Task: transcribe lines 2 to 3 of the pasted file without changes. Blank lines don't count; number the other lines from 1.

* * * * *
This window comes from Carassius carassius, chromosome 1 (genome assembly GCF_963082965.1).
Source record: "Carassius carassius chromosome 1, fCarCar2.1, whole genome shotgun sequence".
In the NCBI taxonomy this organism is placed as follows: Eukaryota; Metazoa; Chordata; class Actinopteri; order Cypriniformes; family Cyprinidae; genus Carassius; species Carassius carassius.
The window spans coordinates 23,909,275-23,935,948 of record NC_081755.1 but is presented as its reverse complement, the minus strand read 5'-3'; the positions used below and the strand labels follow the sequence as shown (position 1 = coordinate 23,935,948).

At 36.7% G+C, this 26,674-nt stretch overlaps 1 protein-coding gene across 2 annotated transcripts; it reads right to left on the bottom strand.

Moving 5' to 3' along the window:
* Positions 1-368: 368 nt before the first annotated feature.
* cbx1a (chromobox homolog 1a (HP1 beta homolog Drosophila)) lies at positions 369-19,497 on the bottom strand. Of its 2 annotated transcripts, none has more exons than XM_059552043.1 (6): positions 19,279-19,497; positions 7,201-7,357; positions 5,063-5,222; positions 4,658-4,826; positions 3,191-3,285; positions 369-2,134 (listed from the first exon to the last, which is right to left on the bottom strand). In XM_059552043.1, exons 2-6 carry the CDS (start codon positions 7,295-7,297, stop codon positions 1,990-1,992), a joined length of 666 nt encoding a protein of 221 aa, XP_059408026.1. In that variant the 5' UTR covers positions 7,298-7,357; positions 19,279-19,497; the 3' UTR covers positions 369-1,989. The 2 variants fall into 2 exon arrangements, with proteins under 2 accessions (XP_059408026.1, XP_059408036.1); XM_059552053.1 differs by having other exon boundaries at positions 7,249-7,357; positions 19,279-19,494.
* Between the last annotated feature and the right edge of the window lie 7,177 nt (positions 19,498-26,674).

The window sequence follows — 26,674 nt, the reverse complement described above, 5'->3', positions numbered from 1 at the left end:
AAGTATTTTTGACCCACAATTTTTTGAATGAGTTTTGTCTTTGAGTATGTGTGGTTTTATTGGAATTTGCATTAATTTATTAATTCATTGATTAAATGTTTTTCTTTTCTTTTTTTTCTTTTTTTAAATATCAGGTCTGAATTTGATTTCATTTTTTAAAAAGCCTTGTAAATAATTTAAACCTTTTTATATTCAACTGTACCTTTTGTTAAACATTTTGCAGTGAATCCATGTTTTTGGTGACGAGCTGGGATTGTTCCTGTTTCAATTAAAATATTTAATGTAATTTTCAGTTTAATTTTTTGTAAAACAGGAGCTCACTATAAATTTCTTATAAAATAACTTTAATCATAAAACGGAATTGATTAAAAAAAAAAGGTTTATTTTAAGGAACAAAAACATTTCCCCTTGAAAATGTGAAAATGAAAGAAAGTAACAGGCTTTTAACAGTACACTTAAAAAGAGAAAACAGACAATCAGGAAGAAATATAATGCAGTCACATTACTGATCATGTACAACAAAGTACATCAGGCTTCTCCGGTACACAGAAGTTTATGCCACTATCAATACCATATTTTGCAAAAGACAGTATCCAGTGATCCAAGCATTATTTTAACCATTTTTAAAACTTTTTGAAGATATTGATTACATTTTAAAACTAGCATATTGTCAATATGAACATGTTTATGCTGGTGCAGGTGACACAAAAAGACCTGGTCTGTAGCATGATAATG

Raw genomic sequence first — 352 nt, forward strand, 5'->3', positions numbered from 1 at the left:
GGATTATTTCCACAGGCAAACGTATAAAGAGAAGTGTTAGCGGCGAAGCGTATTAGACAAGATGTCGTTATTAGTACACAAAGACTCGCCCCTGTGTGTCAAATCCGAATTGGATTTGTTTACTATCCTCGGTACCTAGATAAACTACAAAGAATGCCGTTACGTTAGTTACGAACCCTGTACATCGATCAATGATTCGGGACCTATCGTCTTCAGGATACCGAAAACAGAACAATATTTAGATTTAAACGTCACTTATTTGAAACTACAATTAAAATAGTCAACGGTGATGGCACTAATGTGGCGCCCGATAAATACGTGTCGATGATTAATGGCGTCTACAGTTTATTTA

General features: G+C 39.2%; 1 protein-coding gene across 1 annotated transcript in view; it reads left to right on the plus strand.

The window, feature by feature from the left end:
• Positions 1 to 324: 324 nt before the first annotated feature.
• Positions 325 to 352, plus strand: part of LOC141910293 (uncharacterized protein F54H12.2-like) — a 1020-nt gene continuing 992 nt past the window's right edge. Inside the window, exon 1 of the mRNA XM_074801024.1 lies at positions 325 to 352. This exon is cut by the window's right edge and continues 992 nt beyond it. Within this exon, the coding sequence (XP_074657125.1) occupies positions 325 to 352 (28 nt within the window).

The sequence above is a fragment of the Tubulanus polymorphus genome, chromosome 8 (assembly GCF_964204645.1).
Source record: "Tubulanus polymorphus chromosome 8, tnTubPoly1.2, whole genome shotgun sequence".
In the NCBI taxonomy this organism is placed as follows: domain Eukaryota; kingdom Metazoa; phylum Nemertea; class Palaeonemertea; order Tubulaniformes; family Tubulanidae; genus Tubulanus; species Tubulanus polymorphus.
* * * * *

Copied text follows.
Source record: "Carassius carassius chromosome 1, fCarCar2.1, whole genome shotgun sequence".
In the NCBI taxonomy this organism is placed as follows: Eukaryota; Metazoa; Chordata; class Actinopteri; order Cypriniformes; family Cyprinidae; genus Carassius; species Carassius carassius.